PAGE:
With the Korean Film festival taking place this October, now is an opportune time to look at one of the standout movies that will be shown from one of South Korea’s foremost directors, Kim Jee-woon’s sublime thriller “A Bittersweet Life”.
Sun-woo (Lee Byung-hun) is a gangland enforcer in the employ of Mr Kang (Kim Yeong-cheol). Mr Kang, before departing on a trip, asks Sun-woo to keep an eye on his girlfriend Yoon Hee-soo (Shin Min-ah) who due to the age difference suspects may be having an affair. Should this be the case then Sun-woo is left with no uncertainty as to what would be expected of him. Sun-Woo comes into conflict with Baek Dae-sik, a rival gang member after an altercation with some henchmen in a nightclub. Sun-woo follows Hee-soo and discovers her at her apartment with her lover. In a moment of uncharacteristic kindness, he allows them both to live provided they never see each other again. This leads to a chain of events that will ultimately result in betrayal and bloodshed.
Since Kim Jee-Woon’s earlier film “A Tale of Two Sisters” there is a real depth to his mise-en-scene, from the elaborate nightclubs to Sun-Woo’s sparse apartment littered with cardboard boxes that add to the feeling that here is a man merely existing through life.
During the opening scenes of Sun-Woo following Hee-soo, he is seen observing through windows, or from the outside as if he were an outsider looking on. This sense of detachment is further reinforced when, after letting Hee-soo g,o he talks about how easy it is to forget memories. Here we have a man who has clearly repressed his own life and his burgeoning attraction to Hee-soo is presented as almost childlike in it’s naivety. The fate of his character is almost preordained with the impossibility of the romance clear from the outset. Sun-woo is almost unable to explain his own actions but unable to return to whom he was before, effectively sealing his own fate.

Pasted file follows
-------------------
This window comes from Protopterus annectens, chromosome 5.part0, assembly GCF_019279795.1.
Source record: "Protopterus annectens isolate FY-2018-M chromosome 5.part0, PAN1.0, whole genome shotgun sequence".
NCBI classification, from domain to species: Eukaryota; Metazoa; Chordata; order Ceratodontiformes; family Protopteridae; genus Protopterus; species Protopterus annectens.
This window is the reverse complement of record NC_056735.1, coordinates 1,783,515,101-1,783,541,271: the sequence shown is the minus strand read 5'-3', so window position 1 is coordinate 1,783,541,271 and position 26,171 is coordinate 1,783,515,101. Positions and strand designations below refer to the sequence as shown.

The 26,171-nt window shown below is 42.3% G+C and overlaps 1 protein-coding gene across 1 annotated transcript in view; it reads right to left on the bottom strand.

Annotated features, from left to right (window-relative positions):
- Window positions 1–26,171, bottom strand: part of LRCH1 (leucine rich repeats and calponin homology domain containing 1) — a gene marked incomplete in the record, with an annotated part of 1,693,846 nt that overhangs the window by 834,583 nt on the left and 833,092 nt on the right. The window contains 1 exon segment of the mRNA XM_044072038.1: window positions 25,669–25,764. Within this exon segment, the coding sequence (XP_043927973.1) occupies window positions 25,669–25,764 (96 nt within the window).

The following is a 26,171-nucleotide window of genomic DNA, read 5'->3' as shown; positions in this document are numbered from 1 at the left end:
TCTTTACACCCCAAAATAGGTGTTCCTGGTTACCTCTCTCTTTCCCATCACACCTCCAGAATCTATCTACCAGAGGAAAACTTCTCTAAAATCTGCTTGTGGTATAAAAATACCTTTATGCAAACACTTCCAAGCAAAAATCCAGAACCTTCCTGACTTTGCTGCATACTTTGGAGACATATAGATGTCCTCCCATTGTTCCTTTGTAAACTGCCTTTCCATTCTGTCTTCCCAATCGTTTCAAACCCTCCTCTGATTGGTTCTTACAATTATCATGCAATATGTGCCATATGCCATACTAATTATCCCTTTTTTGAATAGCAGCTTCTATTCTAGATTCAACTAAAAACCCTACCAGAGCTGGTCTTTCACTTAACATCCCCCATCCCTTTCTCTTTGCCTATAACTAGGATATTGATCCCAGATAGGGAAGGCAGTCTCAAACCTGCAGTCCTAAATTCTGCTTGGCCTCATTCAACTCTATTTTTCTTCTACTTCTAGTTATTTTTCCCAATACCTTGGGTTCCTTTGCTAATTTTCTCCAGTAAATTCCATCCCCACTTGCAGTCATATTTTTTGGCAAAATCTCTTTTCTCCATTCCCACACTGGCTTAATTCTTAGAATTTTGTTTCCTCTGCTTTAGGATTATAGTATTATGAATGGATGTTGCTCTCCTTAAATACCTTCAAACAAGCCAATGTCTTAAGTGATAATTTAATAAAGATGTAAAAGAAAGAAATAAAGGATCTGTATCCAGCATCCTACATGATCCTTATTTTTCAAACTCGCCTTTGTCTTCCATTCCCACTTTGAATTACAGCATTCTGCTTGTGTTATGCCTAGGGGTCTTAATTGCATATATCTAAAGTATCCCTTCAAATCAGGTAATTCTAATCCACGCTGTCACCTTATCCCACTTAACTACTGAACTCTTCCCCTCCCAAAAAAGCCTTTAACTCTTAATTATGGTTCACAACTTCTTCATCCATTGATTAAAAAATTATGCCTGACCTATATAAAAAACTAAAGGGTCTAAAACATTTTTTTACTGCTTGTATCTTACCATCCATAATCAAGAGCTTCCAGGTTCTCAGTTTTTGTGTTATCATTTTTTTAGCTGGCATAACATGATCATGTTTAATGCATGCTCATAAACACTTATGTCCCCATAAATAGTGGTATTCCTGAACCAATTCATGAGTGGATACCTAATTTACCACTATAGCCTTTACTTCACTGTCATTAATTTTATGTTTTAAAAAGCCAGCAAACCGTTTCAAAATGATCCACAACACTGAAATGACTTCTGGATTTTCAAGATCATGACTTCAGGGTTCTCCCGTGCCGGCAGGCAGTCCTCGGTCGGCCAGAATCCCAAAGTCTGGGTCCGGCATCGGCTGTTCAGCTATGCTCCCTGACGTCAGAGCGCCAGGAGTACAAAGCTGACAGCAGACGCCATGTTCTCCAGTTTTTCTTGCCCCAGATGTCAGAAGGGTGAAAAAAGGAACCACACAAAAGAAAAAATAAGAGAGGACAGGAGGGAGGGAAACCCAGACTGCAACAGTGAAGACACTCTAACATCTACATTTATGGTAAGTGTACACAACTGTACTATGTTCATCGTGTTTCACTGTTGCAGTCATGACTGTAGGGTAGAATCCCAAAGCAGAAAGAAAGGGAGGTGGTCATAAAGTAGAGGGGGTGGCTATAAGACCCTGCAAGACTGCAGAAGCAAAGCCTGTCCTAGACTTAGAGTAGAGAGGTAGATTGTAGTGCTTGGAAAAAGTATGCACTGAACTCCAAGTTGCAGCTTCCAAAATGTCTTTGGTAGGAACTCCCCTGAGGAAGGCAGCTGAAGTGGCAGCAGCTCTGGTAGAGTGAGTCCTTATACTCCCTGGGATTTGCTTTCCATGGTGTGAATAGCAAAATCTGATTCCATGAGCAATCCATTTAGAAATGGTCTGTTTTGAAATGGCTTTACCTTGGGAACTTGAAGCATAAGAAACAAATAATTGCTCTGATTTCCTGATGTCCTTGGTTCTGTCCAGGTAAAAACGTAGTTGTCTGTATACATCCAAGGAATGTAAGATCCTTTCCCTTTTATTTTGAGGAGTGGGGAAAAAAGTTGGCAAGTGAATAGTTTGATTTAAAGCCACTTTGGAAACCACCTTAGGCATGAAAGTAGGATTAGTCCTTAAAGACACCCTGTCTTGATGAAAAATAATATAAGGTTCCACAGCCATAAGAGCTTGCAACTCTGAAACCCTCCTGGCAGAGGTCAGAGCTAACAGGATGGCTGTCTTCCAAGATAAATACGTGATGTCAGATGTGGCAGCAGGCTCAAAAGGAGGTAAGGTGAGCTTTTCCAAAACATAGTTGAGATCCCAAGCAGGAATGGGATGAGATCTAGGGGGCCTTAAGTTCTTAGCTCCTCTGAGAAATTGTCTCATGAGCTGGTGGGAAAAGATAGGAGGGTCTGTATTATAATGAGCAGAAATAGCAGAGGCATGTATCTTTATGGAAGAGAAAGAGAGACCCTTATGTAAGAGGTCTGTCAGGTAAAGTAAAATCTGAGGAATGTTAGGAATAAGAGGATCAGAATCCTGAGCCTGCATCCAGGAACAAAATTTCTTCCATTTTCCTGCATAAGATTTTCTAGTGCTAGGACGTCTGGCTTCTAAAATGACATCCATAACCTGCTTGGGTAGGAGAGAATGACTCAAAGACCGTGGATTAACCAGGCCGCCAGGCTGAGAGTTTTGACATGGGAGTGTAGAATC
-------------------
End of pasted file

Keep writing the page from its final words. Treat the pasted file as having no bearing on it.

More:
The film is slickly directed and very stylized. There is no pretense that this movie is set in reality and instead exists within its own cinematic universe. The action sequences are clearly shown and in tune to Sun-woo’s emotional state. During the opening sequences, his moves are crisp and swift. In contrast, during his escape from his captors later in the movie, there is a more desperate edge to the fighting. The camerawork is showy and flashy but never to the detriment of the story and features a final shoot-out that is reminiscent of Hong Kong’s “Heroic Bloodshed” genre.
The elements of film noir are in place but played with. The professional that makes one mistake that leads to their downfall and the femme fatale that is the catalyst. Hee-soo is never truly that though as Sun-woo and Mr. Kang’s mutual destruction is over a woman that neither are really in love with. A streak of black comedy runs through the movie also. A highlight being the tied up Sun-woo trying to attract the attention of the cleaner mopping up a pool of his own blood.
Lee Byung-hun is excellent as a man finding himself at odds with himself and unable to understand his own actions. His final scenes are powerful as he seeks to rid himself of his “bad memories” in the only way he knows how. Opposed to him are a suitably loathsome Hwang Jung-min and Kim Yeong-cheol as a man ultimately doomed by a desire for a woman that he doesn’t understand. Shin Min-ah as the cause of the mayhem is a sympathetic character in her few scenes as a woman that just wants to live her own life and not be controlled.
With the festival showing the best of Korean Cinema, it is an ideal time to rediscover an action classic with a sense of style.